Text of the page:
Santa rose, taking Sally by the hand and together they walked toward Jane. Jane’s eyes were fixed on the little girl’s. She heard Santa say, “Little Sally only wants one thing for Christmas. You,” he explained, but Jane did not understand.
He released the little girl’s hand and Sally sheepishly approached Jane. She spoke so quietly, only Jane, Santa and the nun could hear. “I don’t have anyone,” the little girl quietly said. “My parents died when I was two. I don’t even know what my mother looked like. But you look just like I imagine her… Would you hug me?”
Jane could not speak for the lump in her throat. She nodded yes and held her arms wide open. Sally flew into them, and Jane hugged her as tightly as she had ever held anyone. Sally returned the hug, just as fiercely. For the child’s sake, Jane tried to remain composed, but her shoulders heaved with suppressed sobs. And try as she might, tears leaked out through Jane’s tightly shut eyes.
The two were like that for quite some time. So much so that the nun quietly ushered the children and guests back to their rooms. For many it was treatment time. When the sister soundlessly returned, only a pensive Santa, and the still embracing Jane and Sally remained.
After a while the sister calmly told Sally it was time to go. Jane and Sally reluctantly let go of each other. Jane suddenly leaned in and whispered something to Sally, whose smile grew so wide it lit up the hearts of all three adults still in the room.
When sister and the little patient left, Jane still seated held her head in her hands, composing herself. When she looked up, she looked into Santa’s eyes for the first time. “It’s you!” she said, recognizing me.
Pulling off my beard I said sadly, “I was afraid you were going to run out on me.”
Tears returned as Jane said, “No! Never!”
I said, “I never expected to see you here.”
Jane wiped at a tear and said, I thought you were…I came to see you. To see if you would forgive me! It may not have been love at first sight, but I do not want to lose you…or leave you…ever!”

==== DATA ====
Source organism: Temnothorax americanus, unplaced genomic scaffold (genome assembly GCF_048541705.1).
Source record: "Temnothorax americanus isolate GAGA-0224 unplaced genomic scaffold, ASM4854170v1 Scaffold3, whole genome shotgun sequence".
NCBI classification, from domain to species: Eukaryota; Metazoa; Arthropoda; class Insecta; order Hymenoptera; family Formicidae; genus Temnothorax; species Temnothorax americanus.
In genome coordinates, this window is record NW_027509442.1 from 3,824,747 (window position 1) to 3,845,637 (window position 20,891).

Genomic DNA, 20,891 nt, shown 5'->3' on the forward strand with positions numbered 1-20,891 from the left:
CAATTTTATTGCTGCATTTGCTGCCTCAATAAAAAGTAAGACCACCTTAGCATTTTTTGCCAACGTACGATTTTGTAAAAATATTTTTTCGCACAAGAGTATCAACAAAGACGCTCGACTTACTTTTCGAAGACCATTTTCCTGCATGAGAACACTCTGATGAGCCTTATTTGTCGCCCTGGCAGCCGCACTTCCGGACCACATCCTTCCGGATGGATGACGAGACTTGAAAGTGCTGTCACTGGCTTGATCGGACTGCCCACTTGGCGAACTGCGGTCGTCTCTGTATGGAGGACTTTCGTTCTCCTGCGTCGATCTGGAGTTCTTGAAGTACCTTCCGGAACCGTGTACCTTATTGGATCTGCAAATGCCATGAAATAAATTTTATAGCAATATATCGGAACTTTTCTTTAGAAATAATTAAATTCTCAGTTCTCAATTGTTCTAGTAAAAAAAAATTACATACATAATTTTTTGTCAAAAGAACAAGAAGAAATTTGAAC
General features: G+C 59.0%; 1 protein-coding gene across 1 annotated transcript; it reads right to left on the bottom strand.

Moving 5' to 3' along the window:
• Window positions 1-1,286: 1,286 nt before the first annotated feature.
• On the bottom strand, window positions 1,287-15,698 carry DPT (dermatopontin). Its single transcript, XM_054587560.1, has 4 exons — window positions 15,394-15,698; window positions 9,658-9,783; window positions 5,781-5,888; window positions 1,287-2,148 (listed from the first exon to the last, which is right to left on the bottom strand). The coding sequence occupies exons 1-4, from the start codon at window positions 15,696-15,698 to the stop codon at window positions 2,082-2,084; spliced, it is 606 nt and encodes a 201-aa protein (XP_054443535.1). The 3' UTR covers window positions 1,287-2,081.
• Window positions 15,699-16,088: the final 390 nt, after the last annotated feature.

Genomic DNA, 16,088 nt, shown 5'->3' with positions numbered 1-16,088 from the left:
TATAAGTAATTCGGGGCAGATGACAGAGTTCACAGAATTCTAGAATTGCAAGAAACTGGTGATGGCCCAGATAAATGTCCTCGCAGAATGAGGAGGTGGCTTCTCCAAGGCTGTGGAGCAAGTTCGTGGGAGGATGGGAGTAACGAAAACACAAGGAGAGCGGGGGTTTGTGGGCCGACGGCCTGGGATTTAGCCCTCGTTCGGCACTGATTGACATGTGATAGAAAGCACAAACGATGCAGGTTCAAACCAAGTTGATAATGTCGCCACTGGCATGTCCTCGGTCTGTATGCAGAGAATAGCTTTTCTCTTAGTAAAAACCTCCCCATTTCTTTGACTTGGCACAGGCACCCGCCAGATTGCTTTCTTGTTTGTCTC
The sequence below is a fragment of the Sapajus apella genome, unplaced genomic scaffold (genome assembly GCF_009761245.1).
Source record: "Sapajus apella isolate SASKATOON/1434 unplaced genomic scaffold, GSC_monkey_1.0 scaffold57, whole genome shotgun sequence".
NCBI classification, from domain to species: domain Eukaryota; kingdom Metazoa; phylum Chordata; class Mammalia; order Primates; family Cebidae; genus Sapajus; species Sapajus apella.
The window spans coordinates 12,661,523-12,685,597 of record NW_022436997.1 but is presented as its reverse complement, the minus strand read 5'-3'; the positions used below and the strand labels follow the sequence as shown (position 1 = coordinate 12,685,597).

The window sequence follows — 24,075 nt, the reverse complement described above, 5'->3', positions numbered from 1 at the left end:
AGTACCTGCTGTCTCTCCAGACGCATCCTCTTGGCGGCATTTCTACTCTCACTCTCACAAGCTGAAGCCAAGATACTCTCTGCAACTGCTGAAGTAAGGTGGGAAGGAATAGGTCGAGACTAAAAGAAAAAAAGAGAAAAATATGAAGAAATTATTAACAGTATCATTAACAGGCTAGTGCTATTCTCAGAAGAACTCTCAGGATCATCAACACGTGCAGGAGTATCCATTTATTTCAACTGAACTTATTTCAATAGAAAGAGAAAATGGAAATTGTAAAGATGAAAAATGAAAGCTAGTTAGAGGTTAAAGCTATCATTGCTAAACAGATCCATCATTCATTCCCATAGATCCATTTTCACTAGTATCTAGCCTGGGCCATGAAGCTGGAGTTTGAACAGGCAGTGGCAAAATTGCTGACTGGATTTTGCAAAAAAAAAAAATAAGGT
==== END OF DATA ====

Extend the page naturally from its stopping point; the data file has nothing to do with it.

We both hugged, as fiercely as Jane and Sally had just moments ago. When we pulled apart, Jane was still wiping at her eyes. “Between you and that precious little girl, whatever coldness was inside me melted all away. I feel so much love for you right now…and more. For the first time in like forever, I feel like doing Christmas things…with you!”
We hugged again and kissed, tenderly and deeply. “You’re not mad?” Jane asked.
I wiped at my own tear. “Never. Love does not anger.”
Jane smiled. “Is that also from Saint Paul?”
“I’m not sure. I just kind of made it up.” And we both smiled. I then said, “For the first time in years, I feel fully Christmassy too. Thank you!” Another warm embrace followed.
Jane then told me she had something important to ask me. I looked at her quizzically. She pulled my head down to hers and whispered in my ear. I nodded in enthusiastic agreement.
In short order, the nun returned. “That was so wonderful of you both.” Looking at me, she thanked me for filling in.
I explained to Jane that I was supposed to do this same thing at a children’s hospital in New York, but because of the weather… As luck would have it, the volunteer who was to be “Santa” at the Arnold Palmer Hospital for Children with Cancer was likewise sidelined in New York due to the storm. So me and my counterpart switched sides. Jane had her arm around me and was all smiles.
She told the sister she had something she wanted to ask. Looking at me, who nodded, Jane then said to the nun, “I…we…would like to adopt Sally. We’ll be very good parents and…”
The sister looked stricken and she held up her hand for Jane to stop. “Oh, my child, but you can’t,” she spoke quietly.
“But why?” Jane retorted. “We have the means, and we can provide references, and…”
The nun cut her off. “The adoption process takes time. Even if we expedite things, it will still take at least seven months.”
“That’s all right!” Jane exclaimed. “We’re wiling to wait, and do whatever we can…” Again the sister interrupted.
Her tone was so low as to be barely detectable. “The cancer is very advanced in Sally. There is nothing we can do. She won’t be here in seven months. I’m sorry.”
She turned to leave, after giving Jane’s arm an affectionate squeeze.
Jane was crestfallen. “How…how about a miracle?”
Before taking her leave, for she had rounds, the sister said that she had been praying for that for quite some time. “That’s all we have left,” she said as her own eyes misted, “but we cannot count on it.”